The Science Journal of the American Association for Respiratory Care

2000 OPEN FORUM Abstracts

HELIOX: A MIXTURE OF 60/40 IS EFFECTIVE IN THE ADULT ASTHMATIC PATIENT

Jodette A. Brewer RRT, Melissa K. Brown RRT, Sharp Memorial Hospital, San Diego, California; Children's Hospital and Health Center, San Diego, California.

Introduction: Asthma is the cause of more than three million physician visits and 200,000 hospitalizations a year. During an asthma attack the lining of the airways become swollen and the airways produce a thick mucus. The muscles around the airways tighten and make the airways narrower causing bronchoconstriction. This bronchoconstriction leads to ventilation to perfusion (V/Q) mismatch. Heliox is a blend of helium and oxygen. Heliox, being a low-density gas, can allow for additional alveolar ventilation, resulting in improved gas exchange. Frequently this mixture has been used at a high helium percentage to oxygen percentage (79/21 or 70/30) suggesting the best possible results in ventilation. However, many patients are not offered heliox therapy, secondary to the widely held belief that lower concentrations of helium cannot produce sufficient beneficial effects. Using high concentrations of helium limits the FiO2 and many asthmatic patients require more than 30% oxygen. This case study examines the benefit of 60/40 heliox in an intubated adult asthmatic. Case Summary: The patient is a 25-year-old, 59-kg. female, with a history of asthma and a previous intubation. She had been feeling ill for a couple of days, which developed into a sudden onset of shortness of breath. She called 911 and went into respiratory arrest while in route to the hospital. The patient was intubated and placed on mechanical ventilation. Due to extreme bronchial constriction, high peak pressures and low tidal volumes, the patient was placed immediately on Pressure Control Ventilation (PCV) on a Servo 900C. For 19 hours the patient was ventilated and had four arterial blood gases drawn with unresponsive respiratory acidosis. Without any ventilator changes, the patient was placed on a heliox concentration of 60% helium and 40% oxygen (60/40). Arterial Blood Gas results 45 minutes later showed an improved respiratory acidosis, as well as tidal volumes (VT) increasing from 440mL to 670mL. The patients PO2 improved slightly. The following chart summarizes the arterial blood gases pre and post heliox therapy:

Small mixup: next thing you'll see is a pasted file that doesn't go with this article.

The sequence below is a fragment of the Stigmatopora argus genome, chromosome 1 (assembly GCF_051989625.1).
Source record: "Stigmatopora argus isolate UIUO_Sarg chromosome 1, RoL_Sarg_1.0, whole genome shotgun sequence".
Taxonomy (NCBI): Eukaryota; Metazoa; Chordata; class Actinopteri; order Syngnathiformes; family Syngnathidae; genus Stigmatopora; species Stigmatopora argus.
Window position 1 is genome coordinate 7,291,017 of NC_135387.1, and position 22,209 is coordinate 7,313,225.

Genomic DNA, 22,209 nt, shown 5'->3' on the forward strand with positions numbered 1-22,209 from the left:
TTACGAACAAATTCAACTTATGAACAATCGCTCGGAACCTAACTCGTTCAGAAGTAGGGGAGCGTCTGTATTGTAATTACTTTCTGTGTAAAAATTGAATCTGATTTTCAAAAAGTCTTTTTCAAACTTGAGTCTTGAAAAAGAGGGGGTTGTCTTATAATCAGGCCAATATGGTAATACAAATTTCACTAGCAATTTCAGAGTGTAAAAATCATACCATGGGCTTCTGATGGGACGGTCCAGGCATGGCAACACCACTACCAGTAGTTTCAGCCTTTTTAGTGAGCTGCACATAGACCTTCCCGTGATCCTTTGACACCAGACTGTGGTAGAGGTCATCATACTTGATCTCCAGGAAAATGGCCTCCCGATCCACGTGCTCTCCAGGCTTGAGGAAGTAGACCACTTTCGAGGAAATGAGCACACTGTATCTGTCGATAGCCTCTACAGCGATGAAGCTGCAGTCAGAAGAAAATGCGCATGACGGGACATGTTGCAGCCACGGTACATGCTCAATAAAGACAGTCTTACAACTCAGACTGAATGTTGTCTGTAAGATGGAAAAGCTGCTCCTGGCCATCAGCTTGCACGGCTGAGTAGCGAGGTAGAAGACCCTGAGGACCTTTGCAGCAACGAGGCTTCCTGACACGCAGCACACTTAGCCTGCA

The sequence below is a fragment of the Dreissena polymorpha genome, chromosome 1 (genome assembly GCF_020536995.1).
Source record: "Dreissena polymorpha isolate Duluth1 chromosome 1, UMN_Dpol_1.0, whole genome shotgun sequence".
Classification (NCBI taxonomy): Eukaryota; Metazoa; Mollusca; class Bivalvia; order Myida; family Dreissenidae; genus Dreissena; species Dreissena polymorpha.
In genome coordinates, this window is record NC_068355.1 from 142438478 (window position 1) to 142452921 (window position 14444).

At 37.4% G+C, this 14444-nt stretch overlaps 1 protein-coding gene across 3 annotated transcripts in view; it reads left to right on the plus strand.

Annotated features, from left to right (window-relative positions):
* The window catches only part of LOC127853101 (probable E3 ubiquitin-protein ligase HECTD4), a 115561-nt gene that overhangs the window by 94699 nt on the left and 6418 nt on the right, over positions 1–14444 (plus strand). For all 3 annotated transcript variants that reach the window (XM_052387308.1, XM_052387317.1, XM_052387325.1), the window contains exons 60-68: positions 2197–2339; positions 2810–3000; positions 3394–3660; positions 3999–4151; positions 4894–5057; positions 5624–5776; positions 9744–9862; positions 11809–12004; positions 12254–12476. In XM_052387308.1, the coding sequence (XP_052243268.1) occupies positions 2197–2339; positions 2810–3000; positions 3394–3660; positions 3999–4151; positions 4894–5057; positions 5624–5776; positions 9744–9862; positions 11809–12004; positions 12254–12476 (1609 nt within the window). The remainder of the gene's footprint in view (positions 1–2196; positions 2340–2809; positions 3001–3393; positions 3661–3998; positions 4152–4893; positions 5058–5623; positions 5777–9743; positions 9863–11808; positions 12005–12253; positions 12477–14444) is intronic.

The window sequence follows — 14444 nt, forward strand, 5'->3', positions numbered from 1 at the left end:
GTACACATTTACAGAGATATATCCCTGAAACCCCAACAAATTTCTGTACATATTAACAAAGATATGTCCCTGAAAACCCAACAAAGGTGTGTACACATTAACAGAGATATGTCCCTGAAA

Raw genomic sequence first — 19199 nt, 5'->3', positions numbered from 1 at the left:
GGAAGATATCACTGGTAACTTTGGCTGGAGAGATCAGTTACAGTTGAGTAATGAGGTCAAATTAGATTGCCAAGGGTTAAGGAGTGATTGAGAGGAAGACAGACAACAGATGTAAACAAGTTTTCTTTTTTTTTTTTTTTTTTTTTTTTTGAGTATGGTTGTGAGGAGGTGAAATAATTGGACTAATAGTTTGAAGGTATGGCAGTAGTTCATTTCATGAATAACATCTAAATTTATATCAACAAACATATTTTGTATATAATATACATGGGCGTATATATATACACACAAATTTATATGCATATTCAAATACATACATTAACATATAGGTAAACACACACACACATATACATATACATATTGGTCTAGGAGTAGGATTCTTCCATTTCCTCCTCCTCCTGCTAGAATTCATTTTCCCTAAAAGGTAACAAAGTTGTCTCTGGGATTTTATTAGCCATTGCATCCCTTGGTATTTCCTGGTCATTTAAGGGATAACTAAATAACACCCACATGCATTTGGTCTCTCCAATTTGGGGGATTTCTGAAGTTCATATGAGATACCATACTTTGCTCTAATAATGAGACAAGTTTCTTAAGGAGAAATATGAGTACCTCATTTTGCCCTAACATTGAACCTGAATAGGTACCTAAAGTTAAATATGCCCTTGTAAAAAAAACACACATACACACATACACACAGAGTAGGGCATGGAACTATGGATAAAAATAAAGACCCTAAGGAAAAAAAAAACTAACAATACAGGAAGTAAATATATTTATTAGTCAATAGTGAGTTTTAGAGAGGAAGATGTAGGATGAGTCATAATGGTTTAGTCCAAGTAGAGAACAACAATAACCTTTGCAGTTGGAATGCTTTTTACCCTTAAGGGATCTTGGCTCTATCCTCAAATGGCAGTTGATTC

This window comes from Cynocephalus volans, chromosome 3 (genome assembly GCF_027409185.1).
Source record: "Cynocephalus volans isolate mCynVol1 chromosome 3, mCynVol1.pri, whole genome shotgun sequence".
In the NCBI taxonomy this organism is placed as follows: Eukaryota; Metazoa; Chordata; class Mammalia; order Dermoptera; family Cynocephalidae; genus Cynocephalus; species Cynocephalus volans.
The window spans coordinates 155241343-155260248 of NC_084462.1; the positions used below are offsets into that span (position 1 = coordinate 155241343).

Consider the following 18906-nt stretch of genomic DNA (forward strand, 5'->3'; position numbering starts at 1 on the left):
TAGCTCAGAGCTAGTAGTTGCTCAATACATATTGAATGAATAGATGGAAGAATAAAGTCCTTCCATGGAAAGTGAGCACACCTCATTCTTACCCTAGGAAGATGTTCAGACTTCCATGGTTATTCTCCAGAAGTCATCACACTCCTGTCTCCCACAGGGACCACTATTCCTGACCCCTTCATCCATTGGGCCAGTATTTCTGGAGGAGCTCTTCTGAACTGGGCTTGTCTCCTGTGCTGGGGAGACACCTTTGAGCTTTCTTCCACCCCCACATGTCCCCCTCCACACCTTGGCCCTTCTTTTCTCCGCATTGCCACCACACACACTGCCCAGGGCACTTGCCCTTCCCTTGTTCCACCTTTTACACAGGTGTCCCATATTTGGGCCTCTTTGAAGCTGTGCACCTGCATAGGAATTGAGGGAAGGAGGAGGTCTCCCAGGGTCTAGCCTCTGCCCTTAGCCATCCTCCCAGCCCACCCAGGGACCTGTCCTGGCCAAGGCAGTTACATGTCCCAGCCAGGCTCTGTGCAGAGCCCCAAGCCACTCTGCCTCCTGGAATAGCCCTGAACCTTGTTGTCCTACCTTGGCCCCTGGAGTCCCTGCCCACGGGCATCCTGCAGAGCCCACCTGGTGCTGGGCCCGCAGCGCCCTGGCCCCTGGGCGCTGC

Arterial Blood Gas pH PC02 P02 HC03 Sa02
PCV46/0, 1:4 I:E, r.16, 7.22 72 78 28.5 95.6
VT=440, 40% Fi02
PCV46/0, 1:4 I:E, r.16, 7.31 45 81 22.1 97.9
VT=670, heliox (60/40)

Discussion: 60/40 heliox normalized the blood gas values of this intubated asthmatic patient. The benefits of elevated heliox mixtures for patients with asthma are being documented with increasing frequency. This case study documents that a 60% helium and 40% oxygen can provide beneficial effects while maintaining therapeutic oxygen concentrations. More research is required to determine what the lowest effective heliox mixture is required to improve ventilation and respiratory acidosis in an asthmatic patient.